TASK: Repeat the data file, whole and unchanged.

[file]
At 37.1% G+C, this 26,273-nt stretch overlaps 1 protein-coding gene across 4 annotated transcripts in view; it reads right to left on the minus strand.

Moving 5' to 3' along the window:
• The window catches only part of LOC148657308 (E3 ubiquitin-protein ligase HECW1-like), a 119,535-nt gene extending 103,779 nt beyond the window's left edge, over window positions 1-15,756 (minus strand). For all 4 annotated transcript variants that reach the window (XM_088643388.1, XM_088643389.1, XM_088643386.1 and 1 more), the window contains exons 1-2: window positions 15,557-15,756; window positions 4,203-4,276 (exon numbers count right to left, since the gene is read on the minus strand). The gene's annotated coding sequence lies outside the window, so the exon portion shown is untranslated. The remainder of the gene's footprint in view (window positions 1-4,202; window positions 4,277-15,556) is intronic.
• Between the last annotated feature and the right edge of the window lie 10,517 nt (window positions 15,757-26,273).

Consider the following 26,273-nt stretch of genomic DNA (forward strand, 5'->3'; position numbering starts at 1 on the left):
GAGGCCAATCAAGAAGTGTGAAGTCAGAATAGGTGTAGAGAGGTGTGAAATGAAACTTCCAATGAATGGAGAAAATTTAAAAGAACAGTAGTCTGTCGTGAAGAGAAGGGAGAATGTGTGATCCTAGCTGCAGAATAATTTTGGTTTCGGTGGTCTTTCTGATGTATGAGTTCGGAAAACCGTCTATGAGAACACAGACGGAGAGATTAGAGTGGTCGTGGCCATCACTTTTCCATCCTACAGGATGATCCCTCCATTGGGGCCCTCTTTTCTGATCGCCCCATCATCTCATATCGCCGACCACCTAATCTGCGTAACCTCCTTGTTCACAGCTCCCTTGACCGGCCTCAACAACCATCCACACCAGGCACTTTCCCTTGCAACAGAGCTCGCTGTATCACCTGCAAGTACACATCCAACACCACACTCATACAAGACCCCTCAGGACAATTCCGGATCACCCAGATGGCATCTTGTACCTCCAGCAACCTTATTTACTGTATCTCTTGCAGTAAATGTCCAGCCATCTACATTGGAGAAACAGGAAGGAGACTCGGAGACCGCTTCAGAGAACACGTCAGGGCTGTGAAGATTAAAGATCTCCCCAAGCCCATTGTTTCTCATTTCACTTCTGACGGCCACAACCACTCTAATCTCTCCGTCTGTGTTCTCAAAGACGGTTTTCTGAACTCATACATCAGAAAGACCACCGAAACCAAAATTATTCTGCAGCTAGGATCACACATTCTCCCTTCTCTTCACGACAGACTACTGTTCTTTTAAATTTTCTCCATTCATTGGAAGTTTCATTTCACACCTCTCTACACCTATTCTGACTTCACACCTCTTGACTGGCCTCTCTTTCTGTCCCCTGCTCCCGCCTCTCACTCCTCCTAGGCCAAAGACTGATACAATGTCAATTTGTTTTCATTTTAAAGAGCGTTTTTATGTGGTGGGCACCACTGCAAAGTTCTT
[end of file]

At 37.1% G+C, this 26,273-nt stretch overlaps 1 protein-coding gene across 4 annotated transcripts in view; it reads right to left on the minus strand.

Moving 5' to 3' along the window:
• The window catches only part of LOC148657308 (E3 ubiquitin-protein ligase HECW1-like), a 119,535-nt gene extending 103,779 nt beyond the window's left edge, over window positions 1-15,756 (minus strand). For all 4 annotated transcript variants that reach the window (XM_088643388.1, XM_088643389.1, XM_088643386.1 and 1 more), the window contains exons 1-2: window positions 15,557-15,756; window positions 4,203-4,276 (exon numbers count right to left, since the gene is read on the minus strand). The gene's annotated coding sequence lies outside the window, so the exon portion shown is untranslated. The remainder of the gene's footprint in view (window positions 1-4,202; window positions 4,277-15,556) is intronic.
• Between the last annotated feature and the right edge of the window lie 10,517 nt (window positions 15,757-26,273).

Consider the following 26,273-nt stretch of genomic DNA (forward strand, 5'->3'; position numbering starts at 1 on the left):
GAGGCCAATCAAGAAGTGTGAAGTCAGAATAGGTGTAGAGAGGTGTGAAATGAAACTTCCAATGAATGGAGAAAATTTAAAAGAACAGTAGTCTGTCGTGAAGAGAAGGGAGAATGTGTGATCCTAGCTGCAGAATAATTTTGGTTTCGGTGGTCTTTCTGATGTATGAGTTCGGAAAACCGTCTATGAGAACACAGACGGAGAGATTAGAGTGGTCGTGGCCATCACTTTTCCATCCTACAGGATGATCCCTCCATTGGGGCCCTCTTTTCTGATCGCCCCATCATCTCATATCGCCGACCACCTAATCTGCGTAACCTCCTTGTTCACAGCTCCCTTGACCGGCCTCAACAACCATCCACACCAGGCACTTTCCCTTGCAACAGAGCTCGCTGTATCACCTGCAAGTACACATCCAACACCACACTCATACAAGACCCCTCAGGACAATTCCGGATCACCCAGATGGCATCTTGTACCTCCAGCAACCTTATTTACTGTATCTCTTGCAGTAAATGTCCAGCCATCTACATTGGAGAAACAGGAAGGAGACTCGGAGACCGCTTCAGAGAACACGTCAGGGCTGTGAAGATTAAAGATCTCCCCAAGCCCATTGTTTCTCATTTCACTTCTGACGGCCACAACCACTCTAATCTCTCCGTCTGTGTTCTCAAAGACGGTTTTCTGAACTCATACATCAGAAAGACCACCGAAACCAAAATTATTCTGCAGCTAGGATCACACATTCTCCCTTCTCTTCACGACAGACTACTGTTCTTTTAAATTTTCTCCATTCATTGGAAGTTTCATTTCACACCTCTCTACACCTATTCTGACTTCACACCTCTTGACTGGCCTCTCTTTCTGTCCCCTGCTCCCGCCTCTCACTCCTCCTAGGCCAAAGACTGATACAATGTCAATTTGTTTTCATTTTAAAGAGCGTTTTTATGTGGTGGGCACCACTGCAAAGTTCTT